In this, hopefully short, article I want to summarize what I’ve did for changing the expiration date of my GPG key on my Yubikey. This tutorial is for all people who has generated their GPG key on their laptop and then transferred it to the Yubikey. If you’ve generated the GPG key pair on the Yubikey, you will not need this.
We need to differentiate between two cases: Changing the expiration date of a subkey or changing the expiration date of your GPG master key.
In case of the subkeys you can just go call
gpg --edit-key <your key ID> and edit the expiration date. This should just work out of the box.
If you’ve made the mistake and set an expiration date for your master key (like me), then welcome in the club! This is more difficult.
For changing the expiration date of your GPG master key, you’ll need two things first:
- a backup of your master key (in my case the key with
SClabel or just your public key)
- a backup of your secret key
We’ll start with unplugging the yubikey, then we need to delete the GPG stubs of our key. The stubs are the interface for GPG, this way GPG knows that it needs to look on another location for the keys. We don’t need them anymore, because we’ll import the backups.
For removing the stubs do the following:
gpg --delete-secret-and-public-keys <your key ID>
Then restart your gpg-agent to get rid of any potential cache:
systemctl restart --user gpg-agent (This is maybe different for you).
With a clean gpg-agent we can start importing the backups, we’ll start with the master key (this should be your public key):
gpg --import backup-master-key.gpg
Next we’ll import the secret key:
gpg --import secret-key.gpg (make sure that you know your password for it. I nearly forgot mine…)
Ok, now your key should look like this if you call
sec rsa4096 2015-07-16 [SC] 6DAF7B808F9DF25139620000D21461E3DFE2060D Card serial no. = 0006 09716835 uid [ unknown] Christian Rebischke <firstname.lastname@example.org> ssb rsa4096 2015-07-16 [E] [expires: 2022-04-22] ssb rsa4096 2019-04-12 [A] [expires: 2022-04-22]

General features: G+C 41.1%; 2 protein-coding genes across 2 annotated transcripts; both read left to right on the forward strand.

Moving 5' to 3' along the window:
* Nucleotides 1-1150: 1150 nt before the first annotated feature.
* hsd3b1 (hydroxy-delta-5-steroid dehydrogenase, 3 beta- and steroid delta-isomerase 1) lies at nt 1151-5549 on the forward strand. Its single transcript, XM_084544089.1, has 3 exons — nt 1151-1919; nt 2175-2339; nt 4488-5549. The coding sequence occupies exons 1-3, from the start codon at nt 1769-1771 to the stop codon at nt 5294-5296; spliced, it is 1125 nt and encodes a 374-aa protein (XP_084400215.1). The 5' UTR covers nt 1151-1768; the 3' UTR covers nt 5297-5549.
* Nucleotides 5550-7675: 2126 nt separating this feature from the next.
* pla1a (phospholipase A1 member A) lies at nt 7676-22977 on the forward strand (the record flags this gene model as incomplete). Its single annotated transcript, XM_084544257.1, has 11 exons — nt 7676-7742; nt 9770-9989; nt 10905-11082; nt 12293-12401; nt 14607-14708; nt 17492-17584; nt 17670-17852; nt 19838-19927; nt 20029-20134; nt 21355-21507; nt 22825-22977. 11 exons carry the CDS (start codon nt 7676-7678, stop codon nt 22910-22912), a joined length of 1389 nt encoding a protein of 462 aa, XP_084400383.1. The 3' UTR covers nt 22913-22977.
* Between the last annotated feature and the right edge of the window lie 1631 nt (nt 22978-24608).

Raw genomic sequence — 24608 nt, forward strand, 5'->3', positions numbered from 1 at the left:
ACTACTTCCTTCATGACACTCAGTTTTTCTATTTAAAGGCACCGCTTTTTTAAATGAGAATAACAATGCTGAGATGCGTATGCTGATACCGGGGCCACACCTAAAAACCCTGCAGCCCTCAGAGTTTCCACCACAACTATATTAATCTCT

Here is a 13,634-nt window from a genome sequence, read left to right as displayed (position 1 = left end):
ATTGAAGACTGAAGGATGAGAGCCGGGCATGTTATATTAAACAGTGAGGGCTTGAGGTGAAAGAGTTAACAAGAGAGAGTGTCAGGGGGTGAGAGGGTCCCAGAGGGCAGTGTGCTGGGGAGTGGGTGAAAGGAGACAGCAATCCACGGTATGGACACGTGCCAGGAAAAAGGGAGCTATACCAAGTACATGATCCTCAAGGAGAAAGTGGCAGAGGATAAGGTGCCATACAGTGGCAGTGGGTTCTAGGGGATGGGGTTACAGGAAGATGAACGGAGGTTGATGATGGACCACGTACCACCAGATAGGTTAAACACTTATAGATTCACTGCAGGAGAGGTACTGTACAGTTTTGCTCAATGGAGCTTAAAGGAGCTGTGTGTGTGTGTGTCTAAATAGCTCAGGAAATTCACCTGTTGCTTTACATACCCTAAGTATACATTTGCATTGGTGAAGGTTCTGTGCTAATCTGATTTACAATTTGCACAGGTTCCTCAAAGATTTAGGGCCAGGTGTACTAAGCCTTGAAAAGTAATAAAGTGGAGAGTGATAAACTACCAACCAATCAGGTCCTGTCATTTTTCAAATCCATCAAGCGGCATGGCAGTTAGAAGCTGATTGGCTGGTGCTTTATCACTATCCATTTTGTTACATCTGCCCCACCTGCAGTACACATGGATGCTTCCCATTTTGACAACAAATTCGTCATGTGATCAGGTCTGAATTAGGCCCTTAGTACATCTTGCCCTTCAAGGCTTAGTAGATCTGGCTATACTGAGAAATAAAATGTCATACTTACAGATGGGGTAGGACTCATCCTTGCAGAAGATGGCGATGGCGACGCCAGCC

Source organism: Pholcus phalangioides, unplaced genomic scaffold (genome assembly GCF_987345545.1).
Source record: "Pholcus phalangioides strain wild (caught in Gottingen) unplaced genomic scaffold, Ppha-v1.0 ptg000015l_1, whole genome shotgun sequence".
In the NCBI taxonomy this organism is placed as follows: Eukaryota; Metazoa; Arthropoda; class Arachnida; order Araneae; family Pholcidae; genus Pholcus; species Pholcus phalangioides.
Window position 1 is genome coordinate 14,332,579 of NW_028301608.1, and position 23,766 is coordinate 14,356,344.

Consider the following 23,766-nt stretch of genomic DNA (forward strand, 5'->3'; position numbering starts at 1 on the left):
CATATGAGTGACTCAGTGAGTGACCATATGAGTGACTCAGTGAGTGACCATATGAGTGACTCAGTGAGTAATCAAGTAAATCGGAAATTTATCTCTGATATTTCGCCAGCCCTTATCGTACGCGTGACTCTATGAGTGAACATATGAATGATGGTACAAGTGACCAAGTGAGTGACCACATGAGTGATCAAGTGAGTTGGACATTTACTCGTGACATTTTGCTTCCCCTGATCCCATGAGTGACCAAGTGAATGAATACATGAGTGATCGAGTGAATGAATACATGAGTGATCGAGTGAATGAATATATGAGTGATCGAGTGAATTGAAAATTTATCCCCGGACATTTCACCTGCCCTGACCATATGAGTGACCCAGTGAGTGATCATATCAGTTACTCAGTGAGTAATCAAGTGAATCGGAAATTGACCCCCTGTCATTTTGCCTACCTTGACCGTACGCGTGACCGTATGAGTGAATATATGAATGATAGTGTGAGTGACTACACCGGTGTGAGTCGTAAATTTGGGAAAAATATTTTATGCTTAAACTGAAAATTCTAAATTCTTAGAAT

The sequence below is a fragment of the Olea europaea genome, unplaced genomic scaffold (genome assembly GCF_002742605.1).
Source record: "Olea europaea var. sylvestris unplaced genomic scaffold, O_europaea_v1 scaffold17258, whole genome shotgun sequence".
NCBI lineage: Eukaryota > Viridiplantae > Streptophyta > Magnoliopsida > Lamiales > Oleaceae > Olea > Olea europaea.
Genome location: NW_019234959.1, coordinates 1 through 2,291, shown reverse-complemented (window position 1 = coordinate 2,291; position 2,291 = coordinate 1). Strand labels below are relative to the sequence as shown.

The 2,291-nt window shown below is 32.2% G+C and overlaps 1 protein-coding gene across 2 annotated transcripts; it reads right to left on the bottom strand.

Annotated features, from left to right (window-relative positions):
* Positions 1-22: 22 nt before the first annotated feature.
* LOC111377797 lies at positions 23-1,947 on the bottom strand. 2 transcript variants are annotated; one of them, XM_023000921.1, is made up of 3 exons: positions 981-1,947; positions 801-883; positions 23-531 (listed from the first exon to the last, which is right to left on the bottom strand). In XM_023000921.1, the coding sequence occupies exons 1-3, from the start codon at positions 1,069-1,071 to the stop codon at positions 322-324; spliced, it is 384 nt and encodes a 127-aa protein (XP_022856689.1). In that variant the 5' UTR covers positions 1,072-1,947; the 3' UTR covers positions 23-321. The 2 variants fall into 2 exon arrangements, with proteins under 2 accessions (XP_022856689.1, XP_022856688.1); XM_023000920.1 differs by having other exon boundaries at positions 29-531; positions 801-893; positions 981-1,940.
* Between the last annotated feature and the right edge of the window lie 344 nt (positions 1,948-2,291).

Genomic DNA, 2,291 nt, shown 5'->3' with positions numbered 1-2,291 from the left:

Make sure that the
sec is missing. If you see
sec> instead of
sec you are still working on a stub.
If you are sure, that you are not working on a stub anymore, you can edit the key normally now. I suggest you change the
expiration date for your master key to infinite, this way you will always be able to change the expiration date of your subkeys.
And most importantly: You will not have hassle like this anymore. If you’ve forgot how to change the expiration date, here is a short summary:
gpg --edit-key <your key ID> gpg> expire gpg> key 1 (this is your first subkey) gpg> key 2 (this selects additionally your second subkey) gpg> expire gpg> save
Then, you’ll need to export your new pubkey:
gpg --export --armor <your key ID> > /tmp/pubkey.asc
Next restart your gpg-agent again, then plugin your yubikey, then call
gpg --edit-key. Now you can start sending the new keys to the Yubikey (yes, we need to overwrite the keys on the Yubikey, it’s the only way, sorry):
gpg --edit-key <your key ID> gpg> keytocard (select the signature slot) gpg> key 1 (select the right slot) gpg> (do the same for the other subkeys)
If done, we are going to test our new yubikey. Pull out the Yubikey, delete the keys again via
gpg --delete-secret-and-public-keys <your key ID>, then import your public key and plugin your Yubikey. It should work now as expected and you should see the stubs again if you call
Make sure to change the
url field in the Yubikey via
gpg --card-edit. I also suggest you enable sign/encrypt/authenticate on touch (if you are doing this already, you’ll need to reconfigure this, because the key has changed on your Yubikey):
ykman openpgp set-touch enc on ykman openpgp set-touch sig on ykman openpgp set-touch aut on ykman openpgp info
When you want to upload your new key on a WKD server, make sure to use
--no-armor and compare the WKD hashes.